When defense counsel for multi-billion dollar Cargill (who I sued on behalf of Stephanie Smith and others in a 2007 E. coli O157:H7 Outbreak – and in earlier outbreaks) paints me as the industry Bogey Man in his presentation before the American Council for Food Safety & Quality: “Lessons Learned from Recent Foodborne Illness Outbreaks and Recalls,” I clearly am doing my job, and doing it well:

Screen shot 2011-03-12 at 12.29.59 PM.pngScreen shot 2011-03-12 at 12.29.09 PM.pngScreen shot 2011-03-12 at 12.28.40 PM.pngThe ambulance chaser B.S. aside, I appreciate the compliment on my effectiveness is scaring the $#&^ out of the industry.  The reality is that Cargill and my clients reached out of court settlements, not becasue I chased an ambulance, but because Cargill’s product left some of its customers horribly injured with hemolytic uremic syndrome.  Here was the press release:

Stephanie Smith and Cargill Meat Solutions Corporation announce jointly that they have settled the lawsuit filed by Ms. Smith in December 2009. Ms. Smith, a twenty-two year old former dance instructor from Cold Spring, Minnesota, sued for the severe injuries she suffered as a result of an E. coli O157:H7 infection in Fall 2007. Cargill acknowledged responsibility for her injuries since first learning of them and has been providing financial help to her and her family.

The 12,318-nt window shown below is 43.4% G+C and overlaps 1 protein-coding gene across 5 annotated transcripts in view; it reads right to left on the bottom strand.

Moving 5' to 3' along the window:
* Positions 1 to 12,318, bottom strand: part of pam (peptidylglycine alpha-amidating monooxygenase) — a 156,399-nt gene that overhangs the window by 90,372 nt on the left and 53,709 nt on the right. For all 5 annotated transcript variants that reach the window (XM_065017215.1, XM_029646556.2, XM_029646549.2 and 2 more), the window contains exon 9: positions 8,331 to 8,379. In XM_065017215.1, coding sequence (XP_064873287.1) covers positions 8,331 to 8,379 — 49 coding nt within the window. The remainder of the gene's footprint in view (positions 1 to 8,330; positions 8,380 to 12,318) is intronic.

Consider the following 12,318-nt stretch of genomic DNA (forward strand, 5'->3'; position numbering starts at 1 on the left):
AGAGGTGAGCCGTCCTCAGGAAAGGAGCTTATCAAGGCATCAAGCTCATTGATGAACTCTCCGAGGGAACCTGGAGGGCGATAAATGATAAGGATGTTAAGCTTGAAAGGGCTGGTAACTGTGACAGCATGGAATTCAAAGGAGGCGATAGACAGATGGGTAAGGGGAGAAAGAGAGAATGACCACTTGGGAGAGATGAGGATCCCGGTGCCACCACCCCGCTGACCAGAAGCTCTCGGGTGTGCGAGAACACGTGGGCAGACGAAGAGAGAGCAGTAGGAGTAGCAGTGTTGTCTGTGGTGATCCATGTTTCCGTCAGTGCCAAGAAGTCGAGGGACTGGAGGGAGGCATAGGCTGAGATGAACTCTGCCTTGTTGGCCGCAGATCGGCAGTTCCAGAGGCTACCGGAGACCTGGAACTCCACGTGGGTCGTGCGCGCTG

Ms. Smith and Cargill agree that the confidential settlement will provide for Ms. Smith’s care throughout her life. She is presently paralyzed from the waist down, but her goal is to dance again. “This settlement will allow Stephanie to continue her fight to return to her greatest passion, dance,” said William D. Marler, food safety advocate and Ms. Smith’s attorney. “The Smith family appreciates this resolution and looks forward to Stephanie’s continued rehabilitation,” added Marler.

Cargill deeply regrets Ms. Smith’s injuries and is also hopeful for her continued rehabilitation. Cargill has invested more than $1 billion in ongoing meat science research and new food safety technologies and interventions to eliminate E. coli and other naturally occurring pathogens that can lead to food-borne illnesses.

Perhaps next year the American Council for Food Safety & Quality will invite me?